10 August 2012
Tofu scramble and potatoes rösti
This weekend our friend Chrissy came up from Santa Cruz to hang out. At our house, "hang out" includes not only staying up until all hours gossiping, but also getting up in the morning for a delightful farmer's market expedition and a massive brunch at home. Best brunching forever!
This time, we decided to make a vegetable-heavy tofu scramble and a panful of rösti.
Tofu scramble is obviously pretty widely known as the breakfast of vegetarians and vegans--but what is rösti? Well. It's a Swiss potato cake that bears a reasonable resemblance to hash browns. Essentially, it's grated potatoes cooked in butter or oil until they form a delightful cake. Who wouldn't want one of those at brunch?
Wikipedia tells me that rösti is only eaten in German-speaking parts of Switzerland, but this seems off. For one thing, I first heard of it in a book of essays by Laurie Colwin, a longtime denizen of NYC. For another, we've watched Jacques Pepin not only make a rösti but also tell us what it's traditionally called in France--pommes paillasson, which translates to "doormat potatoes"--so obviously rösti is also made in French-speaking areas at the very least. The finished cake does indeed look like a doormat! It's just a much tastier doormat than you can find just about anywhere else.
Tofu scramble with fresh garden veg and basil
scallion/other onion of your choice
chard or other greens
turmeric, oregano, marjoram, salt, pepper
fresh basil or parsley
Start by sauteing chopped scallion or onion in some olive oil in a frying pan of your choice. When it's soft, start adding any other vegetable you think would be tasty. I put in a bunch of various sweet peppers, a tomato or two, and a jalapeno. Keep any greens and fresh herbs to the side for last-minute addition.
While your vegetables are cooking, prep your tofu. In a large bowl, break up a block of tofu roughly with a fork. Season with a little turmeric, some oregano and marjoram, and salt and pepper. If you want to go for a totally different spice mix, that should work too. Anything that works with your vegetables should turn out fine.
When your vegetables are cooked through, add your tofu to the pan and stir to mix. Add a couple big handfuls of chopped greens of your choice too. When the tofu is hot through and the greens are just wilted, taste for seasoning and take the pan off the heat. Stir in a couple handfuls of fresh chopped basil right before serving.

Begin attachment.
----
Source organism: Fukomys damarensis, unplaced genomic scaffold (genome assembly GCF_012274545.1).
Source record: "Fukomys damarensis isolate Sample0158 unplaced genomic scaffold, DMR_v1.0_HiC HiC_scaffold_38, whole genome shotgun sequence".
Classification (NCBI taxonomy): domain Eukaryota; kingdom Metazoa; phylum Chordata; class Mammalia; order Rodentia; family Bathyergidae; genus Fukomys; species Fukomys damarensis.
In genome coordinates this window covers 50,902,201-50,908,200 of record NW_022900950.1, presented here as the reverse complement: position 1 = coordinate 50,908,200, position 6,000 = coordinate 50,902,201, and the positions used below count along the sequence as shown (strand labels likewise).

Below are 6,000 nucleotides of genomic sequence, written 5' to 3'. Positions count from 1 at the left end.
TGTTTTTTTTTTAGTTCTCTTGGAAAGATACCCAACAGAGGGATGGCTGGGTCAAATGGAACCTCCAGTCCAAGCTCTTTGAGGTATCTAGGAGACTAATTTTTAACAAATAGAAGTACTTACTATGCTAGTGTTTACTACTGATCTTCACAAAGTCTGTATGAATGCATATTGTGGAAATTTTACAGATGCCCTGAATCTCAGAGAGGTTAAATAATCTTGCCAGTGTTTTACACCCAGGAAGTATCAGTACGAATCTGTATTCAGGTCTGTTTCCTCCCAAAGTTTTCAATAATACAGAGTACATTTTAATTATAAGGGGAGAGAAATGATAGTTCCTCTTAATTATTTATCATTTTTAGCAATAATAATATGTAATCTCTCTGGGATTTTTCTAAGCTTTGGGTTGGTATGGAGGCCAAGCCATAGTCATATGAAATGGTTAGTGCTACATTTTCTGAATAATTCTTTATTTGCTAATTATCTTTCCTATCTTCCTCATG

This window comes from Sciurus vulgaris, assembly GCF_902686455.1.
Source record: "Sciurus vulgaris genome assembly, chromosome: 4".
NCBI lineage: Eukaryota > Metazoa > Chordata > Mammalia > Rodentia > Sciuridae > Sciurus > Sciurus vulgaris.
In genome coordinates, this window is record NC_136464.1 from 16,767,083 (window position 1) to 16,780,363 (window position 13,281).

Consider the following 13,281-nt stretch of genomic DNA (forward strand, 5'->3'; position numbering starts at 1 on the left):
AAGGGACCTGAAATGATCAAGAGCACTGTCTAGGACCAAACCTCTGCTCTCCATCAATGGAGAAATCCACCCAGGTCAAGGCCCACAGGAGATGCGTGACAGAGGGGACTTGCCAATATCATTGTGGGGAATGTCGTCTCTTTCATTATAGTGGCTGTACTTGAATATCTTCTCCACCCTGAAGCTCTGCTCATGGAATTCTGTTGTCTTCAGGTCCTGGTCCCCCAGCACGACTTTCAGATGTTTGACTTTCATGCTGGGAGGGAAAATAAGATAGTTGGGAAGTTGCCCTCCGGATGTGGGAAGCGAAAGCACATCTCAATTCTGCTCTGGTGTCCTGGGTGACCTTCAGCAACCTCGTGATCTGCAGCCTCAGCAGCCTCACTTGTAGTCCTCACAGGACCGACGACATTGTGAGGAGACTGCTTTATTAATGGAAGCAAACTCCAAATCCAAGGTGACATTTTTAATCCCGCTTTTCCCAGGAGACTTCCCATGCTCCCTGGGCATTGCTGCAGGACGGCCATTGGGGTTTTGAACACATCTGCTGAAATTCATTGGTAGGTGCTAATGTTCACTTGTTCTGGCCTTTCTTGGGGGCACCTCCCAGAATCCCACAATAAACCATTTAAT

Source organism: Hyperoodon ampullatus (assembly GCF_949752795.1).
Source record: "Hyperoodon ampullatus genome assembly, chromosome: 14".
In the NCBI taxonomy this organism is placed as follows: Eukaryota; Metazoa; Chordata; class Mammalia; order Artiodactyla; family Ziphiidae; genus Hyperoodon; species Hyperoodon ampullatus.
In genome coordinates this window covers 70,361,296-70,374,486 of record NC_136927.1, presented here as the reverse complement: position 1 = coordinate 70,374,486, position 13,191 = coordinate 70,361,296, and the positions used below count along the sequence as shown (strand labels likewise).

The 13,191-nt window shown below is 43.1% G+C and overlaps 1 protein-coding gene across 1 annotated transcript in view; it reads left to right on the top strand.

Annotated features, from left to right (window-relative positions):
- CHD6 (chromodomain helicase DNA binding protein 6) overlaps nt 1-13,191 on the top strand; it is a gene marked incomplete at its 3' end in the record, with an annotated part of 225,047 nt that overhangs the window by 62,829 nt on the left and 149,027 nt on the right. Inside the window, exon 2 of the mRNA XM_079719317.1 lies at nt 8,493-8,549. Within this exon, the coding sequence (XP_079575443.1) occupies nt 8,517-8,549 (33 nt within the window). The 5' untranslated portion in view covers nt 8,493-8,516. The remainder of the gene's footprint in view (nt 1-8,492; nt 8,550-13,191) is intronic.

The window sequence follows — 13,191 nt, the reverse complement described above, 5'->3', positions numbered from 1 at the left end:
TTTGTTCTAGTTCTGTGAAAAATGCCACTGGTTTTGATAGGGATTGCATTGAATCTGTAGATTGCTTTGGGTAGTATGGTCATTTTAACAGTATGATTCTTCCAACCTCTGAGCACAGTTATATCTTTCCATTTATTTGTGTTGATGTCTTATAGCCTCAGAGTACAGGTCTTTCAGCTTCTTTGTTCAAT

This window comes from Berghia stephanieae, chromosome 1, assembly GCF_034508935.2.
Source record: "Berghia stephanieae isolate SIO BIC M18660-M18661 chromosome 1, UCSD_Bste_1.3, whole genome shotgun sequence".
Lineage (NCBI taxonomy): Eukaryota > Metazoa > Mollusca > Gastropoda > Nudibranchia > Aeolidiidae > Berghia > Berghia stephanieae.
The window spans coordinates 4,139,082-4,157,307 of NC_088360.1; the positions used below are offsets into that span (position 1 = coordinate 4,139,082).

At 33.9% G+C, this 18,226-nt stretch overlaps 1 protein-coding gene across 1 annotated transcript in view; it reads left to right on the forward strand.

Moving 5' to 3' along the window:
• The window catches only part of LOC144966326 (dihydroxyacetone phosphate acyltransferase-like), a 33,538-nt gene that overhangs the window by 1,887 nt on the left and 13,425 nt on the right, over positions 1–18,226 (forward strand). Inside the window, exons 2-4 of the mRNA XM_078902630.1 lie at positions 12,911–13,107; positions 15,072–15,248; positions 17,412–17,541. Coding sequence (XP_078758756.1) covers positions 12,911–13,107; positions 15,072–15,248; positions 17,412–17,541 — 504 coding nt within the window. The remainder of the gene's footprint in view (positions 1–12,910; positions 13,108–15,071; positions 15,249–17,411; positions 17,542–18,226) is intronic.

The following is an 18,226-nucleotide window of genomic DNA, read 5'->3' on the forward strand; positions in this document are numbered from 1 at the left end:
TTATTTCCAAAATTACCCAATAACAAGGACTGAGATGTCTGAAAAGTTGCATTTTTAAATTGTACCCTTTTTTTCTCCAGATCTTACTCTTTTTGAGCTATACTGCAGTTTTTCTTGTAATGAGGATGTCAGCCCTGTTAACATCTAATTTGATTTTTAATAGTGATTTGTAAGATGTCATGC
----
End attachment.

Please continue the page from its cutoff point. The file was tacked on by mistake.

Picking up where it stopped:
Hooray! Scrambled tofu for all!
Rösti aka Pommes Paillasson aka Doormat Potatoes
Start by prepping your potatoes. Peel them, grate them, and squeeze them in a dishcloth (or over a bowl) to remove as much liquid as possible. The secret is squeezing out all the water in the potatoes! Be thorough!
Chop up some scallion greens or other onion device of your choice. Add them to the dry potato shreds and season well with salt and pepper. Mix well.
Now heat up a large frying pan of your choice on medium-high. Cast iron is probably the best choice here; we used a large nonstick pan. I'd choose the widest pan you can manage, keeping in mind that you're going to have to flip the potato cake eventually. The thinner you can make your potato cake, the better.
Pour a large slug of olive oil into the pan and swirl to coat. Then lay in your potato mixture, pressing it down firmly as you go. Cook, shaking the pan occasionally, until your potato cake is dark golden brown on the underside. This should take somewhere around eight to ten minutes, depending on your stove.
Now it's time to flip. Wear oven mitts while you're doing this. Essentially, you want to cover your pan with a similarly sized plate or platter, hold the two together, and turn the entire thing over to release the potatoes onto the plate. Add a bit more oil to the pan before sliding the potatoes back in, uncooked side down. Hooray! You did it!
Continue cooking until the underside of your potato cake matches the golden brown of the top. Slide the finished cake onto a cutting board, cut into triangles, and eat.
Rösti cries out for a variety of delicious garnishes. (Or is "garnish" already a mass noun? Hmm.) Anything you put on a traditional potato pancake will be great here. Applesauce? Yes. Sour cream or creme fraiche--maybe with some chopped dill or more scallion greens? Yes. Chopped hard-boiled egg and crunchy salt? Yes. Capers and finely chopped red onion? Yep. Smoked salmon or caviar? Sure, if you like that kind of thing. All of the above at once? Well, maybe not applesauce, but everything else--yes.
Hooray for brunch! What do you guys like to cook on lazy weekend mornings?